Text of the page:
Search and rescues on the rise in Canada’s eastern Arctic

Qikiqtarjuaq, Nunavut (Eilis Quinn, Eye on the Arctic)
Qikiqtarjuaq, Nunavut (Eye on the Arctic)
The number of searches for missing hunters and travellers is on the rise in Canada’s eastern Arctic territory of Nunavut, according to the director of protection services.

Ed Zebedee says in 2013, there were 215 searches in the territory. In the three years prior to that, there were 468.

“We’ve been going up by 10 to 15 per cent every year and there’s a lot of reasons for that, but if we could get the numbers down that would be hugely rewarding for all the staff in my office,” he said.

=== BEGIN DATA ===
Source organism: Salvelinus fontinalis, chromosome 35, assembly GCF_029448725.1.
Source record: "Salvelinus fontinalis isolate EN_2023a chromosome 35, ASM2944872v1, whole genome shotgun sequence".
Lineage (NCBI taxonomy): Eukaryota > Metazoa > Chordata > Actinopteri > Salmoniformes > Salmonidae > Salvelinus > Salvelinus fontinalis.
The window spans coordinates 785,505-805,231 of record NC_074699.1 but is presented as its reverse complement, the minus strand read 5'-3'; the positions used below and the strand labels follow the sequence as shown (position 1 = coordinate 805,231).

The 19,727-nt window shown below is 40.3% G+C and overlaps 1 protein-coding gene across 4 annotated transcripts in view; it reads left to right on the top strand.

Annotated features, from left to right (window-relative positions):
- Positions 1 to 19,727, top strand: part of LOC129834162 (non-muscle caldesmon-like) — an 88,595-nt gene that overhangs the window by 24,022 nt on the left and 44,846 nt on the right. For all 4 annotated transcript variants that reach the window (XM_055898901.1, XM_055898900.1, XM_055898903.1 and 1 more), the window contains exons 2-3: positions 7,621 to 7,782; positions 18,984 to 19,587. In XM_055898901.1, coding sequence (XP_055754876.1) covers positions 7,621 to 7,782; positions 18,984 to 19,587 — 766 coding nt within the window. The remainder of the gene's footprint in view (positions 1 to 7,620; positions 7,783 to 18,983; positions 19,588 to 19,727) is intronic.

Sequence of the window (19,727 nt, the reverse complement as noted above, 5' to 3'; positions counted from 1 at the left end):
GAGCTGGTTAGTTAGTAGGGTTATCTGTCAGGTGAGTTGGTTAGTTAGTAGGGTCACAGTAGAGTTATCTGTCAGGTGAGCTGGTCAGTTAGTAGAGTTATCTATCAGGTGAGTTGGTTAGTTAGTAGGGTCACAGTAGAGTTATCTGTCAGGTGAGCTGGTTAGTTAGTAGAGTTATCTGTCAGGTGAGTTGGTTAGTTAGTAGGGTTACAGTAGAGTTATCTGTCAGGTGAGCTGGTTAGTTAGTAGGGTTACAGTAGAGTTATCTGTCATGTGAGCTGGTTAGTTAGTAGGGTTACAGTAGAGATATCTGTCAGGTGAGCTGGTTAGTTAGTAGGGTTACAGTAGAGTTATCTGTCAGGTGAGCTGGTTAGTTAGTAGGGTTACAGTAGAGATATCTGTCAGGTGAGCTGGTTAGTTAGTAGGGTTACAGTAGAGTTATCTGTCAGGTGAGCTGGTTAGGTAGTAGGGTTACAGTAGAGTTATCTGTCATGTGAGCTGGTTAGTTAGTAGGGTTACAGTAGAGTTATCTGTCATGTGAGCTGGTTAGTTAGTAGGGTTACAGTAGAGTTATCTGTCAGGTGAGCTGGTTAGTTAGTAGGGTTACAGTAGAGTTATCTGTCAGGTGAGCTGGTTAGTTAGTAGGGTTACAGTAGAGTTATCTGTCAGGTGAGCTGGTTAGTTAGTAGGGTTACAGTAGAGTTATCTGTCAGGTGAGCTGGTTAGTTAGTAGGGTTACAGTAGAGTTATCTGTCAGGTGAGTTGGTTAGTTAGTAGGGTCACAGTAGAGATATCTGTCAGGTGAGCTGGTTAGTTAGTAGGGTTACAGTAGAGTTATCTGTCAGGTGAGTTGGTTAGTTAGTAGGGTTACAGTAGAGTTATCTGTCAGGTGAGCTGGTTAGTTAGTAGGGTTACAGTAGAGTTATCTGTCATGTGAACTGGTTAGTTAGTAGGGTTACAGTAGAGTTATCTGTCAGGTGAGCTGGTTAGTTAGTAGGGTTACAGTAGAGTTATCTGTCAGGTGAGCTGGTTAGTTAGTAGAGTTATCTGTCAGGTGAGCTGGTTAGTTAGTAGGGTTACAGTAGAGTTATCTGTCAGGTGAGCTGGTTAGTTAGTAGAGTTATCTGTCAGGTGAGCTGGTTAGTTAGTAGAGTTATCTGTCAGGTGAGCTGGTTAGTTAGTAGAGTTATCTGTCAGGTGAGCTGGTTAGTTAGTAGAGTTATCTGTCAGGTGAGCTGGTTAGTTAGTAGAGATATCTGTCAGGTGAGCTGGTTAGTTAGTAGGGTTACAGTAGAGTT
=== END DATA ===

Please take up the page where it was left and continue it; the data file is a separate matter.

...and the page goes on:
“We don’t want to have to look for people and we don’t want to have to hear of a family losing a family member.”

Zebedee says many people become stranded because of broken machines. He says when people go out on the land they need proper equipment as well as a SPOT device or GPS.

Zebedee says $2.2 million was spent on searches from 2011 to 2013. There have been 27 searches since the beginning of this year.

Related Links:

Canada: Tourists stranded on ice floe in Arctic Canada return to shore, CBC News

Greenland:Air Greenland nixes helicopter order, Eye on the Arctic

Russia:  Russia opens first of ten new search and rescue centers in the Arctic, Blog by Mia Bennett

United States:  Alaska: Steps outlined to prevent search-and-rescue tragedy, Alaska Dispatch

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